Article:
New York Times clobbered for story on ‘polite’ Midwestern neo-Nazi

ADL head chides paper for ‘treating the abnormal as normal’ and others go to town over profile that even writer admits misfired

Illustrative photo of the New York Times building (Jonathan Torgovnik/Getty Images)
Illustrative photo of the New York Times building (Jonathan Torgovnik/Getty Images)

There’s an old journalism saying: If you are writing about a neo-Nazi in middle America, don’t make him seem like Wally Cleaver.

Okay, there’s not, but after the New York Times seemed to do just that Saturday, perhaps there should be.

A story published in the Gray Lady describing Dayton-area neo-Nazi Tony Hovater as “polite and low-key,” with “Midwestern manners [that] would please anyone’s mother,” kicked up an internet storm of rage over the weekend, with even writer Richard Fausset admitting that his piece was lacking.

Most took issue with the idea that Fausset seemed to be normalizing white supremacist attitudes with his profile of Hovater, following him to fast-casual restaurants like Applebee’s and Panera Bread and giving him a soapbox to spew anti-Semitic canards.

Anti-Defamation League head Jonathan Greenblatt chided the paper for “humanizing the inhumane.”

But mostly, it seemed it was the description of the “Seinfeld”-loving welder as a nice middle class Midwesterner, as American as apple pie (in the shape of a swastika) that inspired a whirlwind of indignant internet anger.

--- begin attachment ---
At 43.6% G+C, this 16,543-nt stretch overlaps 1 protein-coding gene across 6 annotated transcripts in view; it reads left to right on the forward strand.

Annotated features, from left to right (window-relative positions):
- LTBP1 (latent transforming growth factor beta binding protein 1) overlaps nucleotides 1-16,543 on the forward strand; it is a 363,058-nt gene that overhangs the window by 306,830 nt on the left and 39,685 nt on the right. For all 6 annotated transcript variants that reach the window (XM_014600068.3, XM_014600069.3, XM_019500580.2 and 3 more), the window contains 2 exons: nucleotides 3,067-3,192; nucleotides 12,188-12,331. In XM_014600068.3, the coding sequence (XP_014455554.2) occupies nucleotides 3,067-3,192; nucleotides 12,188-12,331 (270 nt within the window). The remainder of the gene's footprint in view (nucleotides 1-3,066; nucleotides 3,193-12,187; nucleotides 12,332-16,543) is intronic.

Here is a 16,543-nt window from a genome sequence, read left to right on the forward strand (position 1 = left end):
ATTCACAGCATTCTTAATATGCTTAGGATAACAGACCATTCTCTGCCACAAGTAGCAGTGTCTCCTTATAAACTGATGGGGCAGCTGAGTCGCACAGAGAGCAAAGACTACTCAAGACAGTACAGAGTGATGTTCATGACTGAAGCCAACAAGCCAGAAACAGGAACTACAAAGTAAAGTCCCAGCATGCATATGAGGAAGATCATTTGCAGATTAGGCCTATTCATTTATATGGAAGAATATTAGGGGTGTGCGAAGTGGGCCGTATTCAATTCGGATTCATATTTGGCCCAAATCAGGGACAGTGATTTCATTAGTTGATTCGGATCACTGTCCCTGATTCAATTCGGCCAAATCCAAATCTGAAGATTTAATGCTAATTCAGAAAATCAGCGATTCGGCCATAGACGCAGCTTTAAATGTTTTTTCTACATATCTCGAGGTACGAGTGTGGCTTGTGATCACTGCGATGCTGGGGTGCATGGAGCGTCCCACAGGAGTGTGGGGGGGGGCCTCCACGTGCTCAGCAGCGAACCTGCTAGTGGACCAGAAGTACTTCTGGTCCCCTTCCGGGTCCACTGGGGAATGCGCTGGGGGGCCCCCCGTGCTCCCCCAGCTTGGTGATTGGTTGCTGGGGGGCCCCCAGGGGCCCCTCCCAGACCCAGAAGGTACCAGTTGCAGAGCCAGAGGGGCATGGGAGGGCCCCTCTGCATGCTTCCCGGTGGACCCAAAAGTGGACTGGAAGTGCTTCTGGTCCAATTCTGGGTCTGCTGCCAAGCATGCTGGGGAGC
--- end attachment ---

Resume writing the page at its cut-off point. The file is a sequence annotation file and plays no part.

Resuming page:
“You know who had nice manners? The Nazi who shaved my uncle Willie’s head before escorting him into a cement chamber where he locked eyes with children as their lungs filled with poison and they suffocated to death in agony. Too much? Exactly. That’s how you write about Nazis,” wrote comedy writer Bess Kalb in a Twitter rant for the ages.

Some pointed out the Times’s much less sympathetic description of a unarmed man shot and killed by the police in the same edition.

In a followup published for Sunday’s paper, Fausset admitted that the story failed to answer its main conceit, namely, “why did this man — intelligent, socially adroit and raised middle class amid the relatively well-integrated environments of United States military bases — gravitate toward the furthest extremes of American political discourse?”

“What I had were quotidian details,” he wrote, “though to be honest, I’m not even sure what these add up to.”

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